Home Security Systems

Many people these days have home security systems.  Remind your clients that if their alarm system goes off and the police are notified, the police WILL enter their home, with or without them present.  Wouldn’t your clients rather know their dog is safely out of harm’s way due to being happily crate trained?

Windows = Automatic Dog Trainers

When dogs have access to windows during the day because they are free roaming, they can learn some valuable lessons.  Valuable to them, at least.  These include: barking scares the mail carrier away; barking scares pedestrians away; barking scares passing dogs away; barking scares delivery people away.  That means your client’s dog has learned that barking excessively makes things go away.  This is not really a lesson most people want their dogs to possess!  Crate training keeps the dogs away from windows, preventing them from getting over-aroused multiple times throughout each day.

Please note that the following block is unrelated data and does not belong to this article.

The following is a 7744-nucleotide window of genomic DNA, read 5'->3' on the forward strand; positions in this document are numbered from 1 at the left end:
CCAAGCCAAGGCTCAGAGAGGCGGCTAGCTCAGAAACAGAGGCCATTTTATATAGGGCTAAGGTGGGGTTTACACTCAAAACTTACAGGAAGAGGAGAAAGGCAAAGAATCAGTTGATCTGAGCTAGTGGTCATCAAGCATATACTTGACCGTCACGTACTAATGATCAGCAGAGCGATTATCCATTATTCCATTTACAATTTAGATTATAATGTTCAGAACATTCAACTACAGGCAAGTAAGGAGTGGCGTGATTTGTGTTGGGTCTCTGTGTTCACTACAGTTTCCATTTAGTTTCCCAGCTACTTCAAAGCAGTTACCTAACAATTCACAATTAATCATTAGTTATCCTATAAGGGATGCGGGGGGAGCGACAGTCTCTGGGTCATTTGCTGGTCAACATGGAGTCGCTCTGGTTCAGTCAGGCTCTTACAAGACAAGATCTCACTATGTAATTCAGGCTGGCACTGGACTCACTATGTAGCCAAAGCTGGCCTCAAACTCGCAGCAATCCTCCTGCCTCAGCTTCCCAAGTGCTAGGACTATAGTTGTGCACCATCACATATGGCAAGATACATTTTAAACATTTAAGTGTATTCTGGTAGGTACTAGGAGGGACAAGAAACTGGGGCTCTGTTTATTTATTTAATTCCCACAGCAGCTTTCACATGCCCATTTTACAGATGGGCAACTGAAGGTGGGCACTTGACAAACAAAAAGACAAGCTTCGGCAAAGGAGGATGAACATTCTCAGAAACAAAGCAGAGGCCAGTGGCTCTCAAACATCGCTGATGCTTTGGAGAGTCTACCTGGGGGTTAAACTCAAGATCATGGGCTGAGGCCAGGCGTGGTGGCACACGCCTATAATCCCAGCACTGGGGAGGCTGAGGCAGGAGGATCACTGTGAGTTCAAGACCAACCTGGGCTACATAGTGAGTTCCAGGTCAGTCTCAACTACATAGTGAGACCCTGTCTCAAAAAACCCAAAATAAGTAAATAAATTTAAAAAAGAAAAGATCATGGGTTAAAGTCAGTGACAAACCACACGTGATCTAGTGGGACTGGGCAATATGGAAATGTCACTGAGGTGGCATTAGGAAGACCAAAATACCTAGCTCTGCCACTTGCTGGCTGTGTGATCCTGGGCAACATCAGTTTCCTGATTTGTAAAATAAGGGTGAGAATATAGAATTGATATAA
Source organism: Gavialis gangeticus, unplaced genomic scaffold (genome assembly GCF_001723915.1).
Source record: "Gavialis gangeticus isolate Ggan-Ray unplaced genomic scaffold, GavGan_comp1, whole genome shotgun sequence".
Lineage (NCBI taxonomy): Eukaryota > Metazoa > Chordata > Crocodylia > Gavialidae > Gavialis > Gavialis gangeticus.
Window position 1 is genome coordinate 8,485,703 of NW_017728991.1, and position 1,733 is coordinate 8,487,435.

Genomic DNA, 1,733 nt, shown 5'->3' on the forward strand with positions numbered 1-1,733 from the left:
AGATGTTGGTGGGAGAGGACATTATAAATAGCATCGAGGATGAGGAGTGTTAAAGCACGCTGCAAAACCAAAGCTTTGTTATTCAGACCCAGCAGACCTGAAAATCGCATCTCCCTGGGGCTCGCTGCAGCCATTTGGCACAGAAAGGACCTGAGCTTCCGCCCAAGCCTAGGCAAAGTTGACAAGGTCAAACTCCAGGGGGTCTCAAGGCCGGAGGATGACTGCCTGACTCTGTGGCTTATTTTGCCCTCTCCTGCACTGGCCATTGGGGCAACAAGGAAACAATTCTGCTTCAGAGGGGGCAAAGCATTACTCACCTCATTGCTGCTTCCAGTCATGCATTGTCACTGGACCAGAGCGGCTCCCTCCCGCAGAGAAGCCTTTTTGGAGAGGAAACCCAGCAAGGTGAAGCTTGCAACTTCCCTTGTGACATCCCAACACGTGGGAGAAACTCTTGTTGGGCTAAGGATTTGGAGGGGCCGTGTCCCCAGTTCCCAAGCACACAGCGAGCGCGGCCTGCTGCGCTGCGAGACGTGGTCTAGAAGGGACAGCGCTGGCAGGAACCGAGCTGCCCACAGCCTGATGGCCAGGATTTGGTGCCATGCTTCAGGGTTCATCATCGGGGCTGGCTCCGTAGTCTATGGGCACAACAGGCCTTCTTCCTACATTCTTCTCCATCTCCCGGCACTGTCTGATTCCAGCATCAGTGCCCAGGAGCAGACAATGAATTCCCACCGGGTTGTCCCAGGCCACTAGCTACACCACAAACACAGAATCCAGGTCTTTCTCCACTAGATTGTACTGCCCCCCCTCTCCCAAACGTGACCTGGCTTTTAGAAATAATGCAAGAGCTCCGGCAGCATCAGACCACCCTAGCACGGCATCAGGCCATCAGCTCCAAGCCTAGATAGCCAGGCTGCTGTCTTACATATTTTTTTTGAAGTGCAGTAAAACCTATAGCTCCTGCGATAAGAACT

Learn To Relax

Dogs that are permitted to roam around the house, pestering the cats, barking out the windows, and finding other ways of entertaining themselves have a high probability of getting into trouble.  Crate training teaches dogs to relax and enjoy downtime, especially when left with a lovely chew toy or work-to-eat toy in their crate.

No Issues With Other Household Animals

Many of your clients will be multi-pet owners.  Whether those pets are all dogs, dogs and cats, dogs and birds, or some other combination, crate training ensures the safety of all animals in the household.  Encouraging your clients to crate train means they will not ever have to be concerned about coming home to an injured or dead pet due to a fight that may have started over something as insubstantial (to people) as a tissue on the floor or play that escalated without supervision.  Clients enjoy knowing that all of their beloved pets are safe and happy and will remain so.

Many clients may balk at the idea of crate training.  Being able to calmly explain different benefits of it will enable them to start working through their antipathy towards the idea.

What are some other reasons you can think of to encourage crate training?